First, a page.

I have reviewed several different mobile payment concepts on this blog, as well as the prospect of cell phones replacing credit cards. At the rate smart phones are evolving, it seems inevitable that at some point at least one of these new technologies will take off and many of us will add another form of electronic payments to our arsenal.
PCWorld.com’s Mark Sullivan has a great article on the probability of this process beginning in 2011 and achieving “broader adoption” in 2012. He is writing specifically about one of the contenders – a start-up called Boku – but his reasoning applies to the nascent industry as a whole. Here is how he describes the mobile payment process:
Scenario No. 1: You’re in a store, you find something you want to buy. You go to the counter and swipe your phone. The chip inside your phone authenticates with the store’s billing system, and your payment is made.
Scenario #2: When you’re shopping online there’s even less time to reconsider your impulse buys. You watch the first two minutes of a movie, and decide you want to pay to watch the rest. You simply input your phone number to the website. Your phone company/credit card company sends you a text asking you to confirm the purchase. You return the text confirming it, and that’s it.
The way it works on the backside is this. When you buy a phone, you are given the chance to buy a credit card too. The “credit card” is just the chip that’s built into your phone. Your purchases don’t show up on a separate credit card bill. They’re now listed on your phone bill.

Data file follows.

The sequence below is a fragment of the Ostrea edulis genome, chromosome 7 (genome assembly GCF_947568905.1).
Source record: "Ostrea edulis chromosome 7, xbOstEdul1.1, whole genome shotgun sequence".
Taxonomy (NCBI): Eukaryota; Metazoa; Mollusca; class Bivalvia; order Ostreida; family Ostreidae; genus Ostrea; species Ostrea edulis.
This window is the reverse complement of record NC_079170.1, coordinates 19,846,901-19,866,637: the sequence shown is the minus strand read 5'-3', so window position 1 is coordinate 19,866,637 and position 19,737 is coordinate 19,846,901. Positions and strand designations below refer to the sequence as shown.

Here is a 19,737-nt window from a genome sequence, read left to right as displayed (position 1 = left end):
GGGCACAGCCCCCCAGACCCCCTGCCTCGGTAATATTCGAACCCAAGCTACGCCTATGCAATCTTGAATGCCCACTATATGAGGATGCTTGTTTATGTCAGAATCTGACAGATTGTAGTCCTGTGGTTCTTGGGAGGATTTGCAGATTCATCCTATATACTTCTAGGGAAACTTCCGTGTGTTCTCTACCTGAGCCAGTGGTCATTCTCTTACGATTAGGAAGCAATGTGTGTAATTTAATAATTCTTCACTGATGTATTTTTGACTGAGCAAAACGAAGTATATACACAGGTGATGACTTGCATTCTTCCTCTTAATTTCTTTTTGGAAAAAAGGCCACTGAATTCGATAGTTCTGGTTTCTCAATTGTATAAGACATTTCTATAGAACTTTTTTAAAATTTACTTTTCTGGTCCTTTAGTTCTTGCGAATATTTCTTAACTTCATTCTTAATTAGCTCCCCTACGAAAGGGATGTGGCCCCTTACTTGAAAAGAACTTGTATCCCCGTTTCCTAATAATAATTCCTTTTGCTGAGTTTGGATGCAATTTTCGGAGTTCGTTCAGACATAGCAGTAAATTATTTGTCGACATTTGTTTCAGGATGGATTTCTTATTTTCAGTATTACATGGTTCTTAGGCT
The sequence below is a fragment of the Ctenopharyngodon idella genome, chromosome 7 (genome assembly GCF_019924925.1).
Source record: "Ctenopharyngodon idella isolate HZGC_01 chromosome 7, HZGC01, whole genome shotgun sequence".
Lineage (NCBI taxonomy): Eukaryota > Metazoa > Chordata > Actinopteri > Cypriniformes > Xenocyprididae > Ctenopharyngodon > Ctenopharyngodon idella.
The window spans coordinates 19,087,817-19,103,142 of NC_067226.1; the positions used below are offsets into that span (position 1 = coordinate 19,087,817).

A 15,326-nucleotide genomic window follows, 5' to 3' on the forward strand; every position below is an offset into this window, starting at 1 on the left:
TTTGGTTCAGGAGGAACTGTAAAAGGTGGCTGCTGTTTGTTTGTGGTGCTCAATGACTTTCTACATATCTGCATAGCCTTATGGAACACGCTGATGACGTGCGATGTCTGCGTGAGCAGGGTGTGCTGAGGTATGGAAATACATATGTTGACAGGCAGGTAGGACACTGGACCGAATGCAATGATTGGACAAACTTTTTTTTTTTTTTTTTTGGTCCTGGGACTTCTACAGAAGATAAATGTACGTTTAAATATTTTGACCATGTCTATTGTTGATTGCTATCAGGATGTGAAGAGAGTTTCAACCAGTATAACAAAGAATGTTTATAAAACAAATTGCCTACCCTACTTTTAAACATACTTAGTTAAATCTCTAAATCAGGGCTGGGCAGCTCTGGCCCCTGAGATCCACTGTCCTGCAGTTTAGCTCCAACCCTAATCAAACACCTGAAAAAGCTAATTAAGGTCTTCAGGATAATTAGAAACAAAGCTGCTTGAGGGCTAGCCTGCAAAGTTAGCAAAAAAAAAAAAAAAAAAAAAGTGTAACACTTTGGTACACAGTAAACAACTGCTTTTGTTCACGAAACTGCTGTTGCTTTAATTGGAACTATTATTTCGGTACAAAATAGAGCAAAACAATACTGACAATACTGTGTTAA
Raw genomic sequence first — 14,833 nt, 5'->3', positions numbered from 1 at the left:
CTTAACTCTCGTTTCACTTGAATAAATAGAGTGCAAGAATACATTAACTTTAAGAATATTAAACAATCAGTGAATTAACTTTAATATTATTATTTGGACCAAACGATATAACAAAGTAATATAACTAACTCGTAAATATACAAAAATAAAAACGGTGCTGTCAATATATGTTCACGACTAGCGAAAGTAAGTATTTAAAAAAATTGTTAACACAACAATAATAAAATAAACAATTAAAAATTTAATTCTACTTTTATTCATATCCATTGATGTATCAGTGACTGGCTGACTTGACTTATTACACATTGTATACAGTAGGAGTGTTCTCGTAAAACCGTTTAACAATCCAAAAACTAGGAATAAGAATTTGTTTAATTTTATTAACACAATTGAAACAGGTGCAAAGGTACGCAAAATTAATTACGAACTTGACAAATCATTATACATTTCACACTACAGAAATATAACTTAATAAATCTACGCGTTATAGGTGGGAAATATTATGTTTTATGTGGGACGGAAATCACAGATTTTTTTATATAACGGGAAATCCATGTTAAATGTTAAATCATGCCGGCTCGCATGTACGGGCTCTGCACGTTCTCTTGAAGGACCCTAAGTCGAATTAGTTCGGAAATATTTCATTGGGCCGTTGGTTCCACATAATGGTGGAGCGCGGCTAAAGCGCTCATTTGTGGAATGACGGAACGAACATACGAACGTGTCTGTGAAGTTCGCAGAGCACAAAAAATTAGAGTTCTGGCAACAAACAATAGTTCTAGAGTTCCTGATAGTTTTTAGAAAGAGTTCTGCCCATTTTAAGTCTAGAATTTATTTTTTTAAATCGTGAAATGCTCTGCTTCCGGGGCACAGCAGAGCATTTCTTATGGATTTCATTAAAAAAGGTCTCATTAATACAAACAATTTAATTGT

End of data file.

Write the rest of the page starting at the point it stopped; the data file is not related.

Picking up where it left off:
Sullivan’s outline of the mobile payment process of the future should also help dispel a commonly held misbelief that cell phones will eventually render credit cards obsolete. What actually will happen is that credit cards will transform smart phones into payment tools, not the other way around. In other words, the only thing that will disappear will be the piece of plastic that currently contains your credit card account information. Pretty much the way books are gradually shifting their age-old paper form into a more contemporary digitized appearance.
Perhaps the most interesting question, other than who or what will become the dominant smart phone payment platform of the future, is what role the mobile networks will play in the process. Broadly speaking, there are two possible scenarios:
- The carrier provides the line of credit.
- The line of credit is provided by a bank.
The first option will allow the carriers to take the lion’s share of the processing fees charged to merchants accepting mobile payments, and potentially to charge customers interest for the portion of their balance that is not repaid at the end of the month. Pretty much what credit card companies do. But do carriers want to become credit card companies? Or perhaps the question should be whether the regulators will allow them to act as banks, whether they want to or not. The answer is that it is unlikely that this will happen.
The second option is one that is already being tested by three of the big U.S. carriers – Verizon, AT&T and T-Mobile. They have teamed up with credit card company Discover and British bank Barclays to test a service that will enable users to make payments with their phones, which will then be processed on Discover’s payment system. Apparently Barclays will be managing the credit card accounts. It has not been expressly stated, but it sounds like one of the banks (probably Barclays) will be underwriting the credit lines.
Whatever payment service wins the mobile race, it is unlikely that credit cards in their plastic incarnation will completely disappear from our wallets any time soon, just as paper books will probably coexist with their digital counterparts for some time to come. Given enough time, however, they will both go the way of the horse-drawn car.
Image credit: Wikimedia Commons.